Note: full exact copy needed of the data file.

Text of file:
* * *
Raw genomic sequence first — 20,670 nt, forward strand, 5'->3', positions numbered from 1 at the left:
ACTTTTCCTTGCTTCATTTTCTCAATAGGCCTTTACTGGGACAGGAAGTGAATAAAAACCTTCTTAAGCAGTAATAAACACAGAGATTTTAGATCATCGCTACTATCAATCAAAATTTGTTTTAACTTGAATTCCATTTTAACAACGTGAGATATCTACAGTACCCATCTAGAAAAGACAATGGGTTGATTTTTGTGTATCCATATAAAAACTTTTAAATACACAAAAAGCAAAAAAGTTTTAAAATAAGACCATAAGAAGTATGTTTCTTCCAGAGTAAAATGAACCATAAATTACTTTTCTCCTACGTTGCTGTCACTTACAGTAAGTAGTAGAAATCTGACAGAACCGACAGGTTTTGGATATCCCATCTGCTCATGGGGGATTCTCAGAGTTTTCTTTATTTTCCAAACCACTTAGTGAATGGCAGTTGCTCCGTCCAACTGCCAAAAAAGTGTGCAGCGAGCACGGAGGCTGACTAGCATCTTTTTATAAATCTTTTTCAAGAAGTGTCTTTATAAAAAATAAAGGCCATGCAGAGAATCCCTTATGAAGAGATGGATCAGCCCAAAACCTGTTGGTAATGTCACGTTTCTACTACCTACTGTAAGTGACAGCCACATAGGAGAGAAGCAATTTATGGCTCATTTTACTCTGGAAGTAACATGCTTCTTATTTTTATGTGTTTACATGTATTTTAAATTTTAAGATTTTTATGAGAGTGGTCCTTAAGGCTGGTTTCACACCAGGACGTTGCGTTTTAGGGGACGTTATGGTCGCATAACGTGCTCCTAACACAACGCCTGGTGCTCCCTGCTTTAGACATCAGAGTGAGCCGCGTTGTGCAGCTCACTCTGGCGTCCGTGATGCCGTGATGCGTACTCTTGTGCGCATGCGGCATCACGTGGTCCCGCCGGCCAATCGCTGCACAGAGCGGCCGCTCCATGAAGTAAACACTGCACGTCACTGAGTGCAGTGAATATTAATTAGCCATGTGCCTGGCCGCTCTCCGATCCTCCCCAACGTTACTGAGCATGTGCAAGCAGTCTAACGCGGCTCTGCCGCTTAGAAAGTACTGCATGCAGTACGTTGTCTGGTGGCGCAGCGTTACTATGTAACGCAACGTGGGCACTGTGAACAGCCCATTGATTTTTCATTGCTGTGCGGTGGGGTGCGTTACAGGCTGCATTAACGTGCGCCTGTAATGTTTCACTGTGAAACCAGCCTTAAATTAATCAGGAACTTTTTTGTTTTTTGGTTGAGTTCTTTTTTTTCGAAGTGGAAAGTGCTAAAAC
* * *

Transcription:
Raw genomic sequence first — 20,670 nt, forward strand, 5'->3', positions numbered from 1 at the left:
ACTTTTCCTTGCTTCATTTTCTCAATAGGCCTTTACTGGGACAGGAAGTGAATAAAAACCTTCTTAAGCAGTAATAAACACAGAGATTTTAGATCATCGCTACTATCAATCAAAATTTGTTTTAACTTGAATTCCATTTTAACAACGTGAGATATCTACAGTACCCATCTAGAAAAGACAATGGGTTGATTTTTGTGTATCCATATAAAAACTTTTAAATACACAAAAAGCAAAAAAGTTTTAAAATAAGACCATAAGAAGTATGTTTCTTCCAGAGTAAAATGAACCATAAATTACTTTTCTCCTACGTTGCTGTCACTTACAGTAAGTAGTAGAAATCTGACAGAACCGACAGGTTTTGGATATCCCATCTGCTCATGGGGGATTCTCAGAGTTTTCTTTATTTTCCAAACCACTTAGTGAATGGCAGTTGCTCCGTCCAACTGCCAAAAAAGTGTGCAGCGAGCACGGAGGCTGACTAGCATCTTTTTATAAATCTTTTTCAAGAAGTGTCTTTATAAAAAATAAAGGCCATGCAGAGAATCCCTTATGAAGAGATGGATCAGCCCAAAACCTGTTGGTAATGTCACGTTTCTACTACCTACTGTAAGTGACAGCCACATAGGAGAGAAGCAATTTATGGCTCATTTTACTCTGGAAGTAACATGCTTCTTATTTTTATGTGTTTACATGTATTTTAAATTTTAAGATTTTTATGAGAGTGGTCCTTAAGGCTGGTTTCACACCAGGACGTTGCGTTTTAGGGGACGTTATGGTCGCATAACGTGCTCCTAACACAACGCCTGGTGCTCCCTGCTTTAGACATCAGAGTGAGCCGCGTTGTGCAGCTCACTCTGGCGTCCGTGATGCCGTGATGCGTACTCTTGTGCGCATGCGGCATCACGTGGTCCCGCCGGCCAATCGCTGCACAGAGCGGCCGCTCCATGAAGTAAACACTGCACGTCACTGAGTGCAGTGAATATTAATTAGCCATGTGCCTGGCCGCTCTCCGATCCTCCCCAACGTTACTGAGCATGTGCAAGCAGTCTAACGCGGCTCTGCCGCTTAGAAAGTACTGCATGCAGTACGTTGTCTGGTGGCGCAGCGTTACTATGTAACGCAACGTGGGCACTGTGAACAGCCCATTGATTTTTCATTGCTGTGCGGTGGGGTGCGTTACAGGCTGCATTAACGTGCGCCTGTAATGTTTCACTGTGAAACCAGCCTTAAATTAATCAGGAACTTTTTTGTTTTTTGGTTGAGTTCTTTTTTTTCGAAGTGGAAAGTGCTAAAAC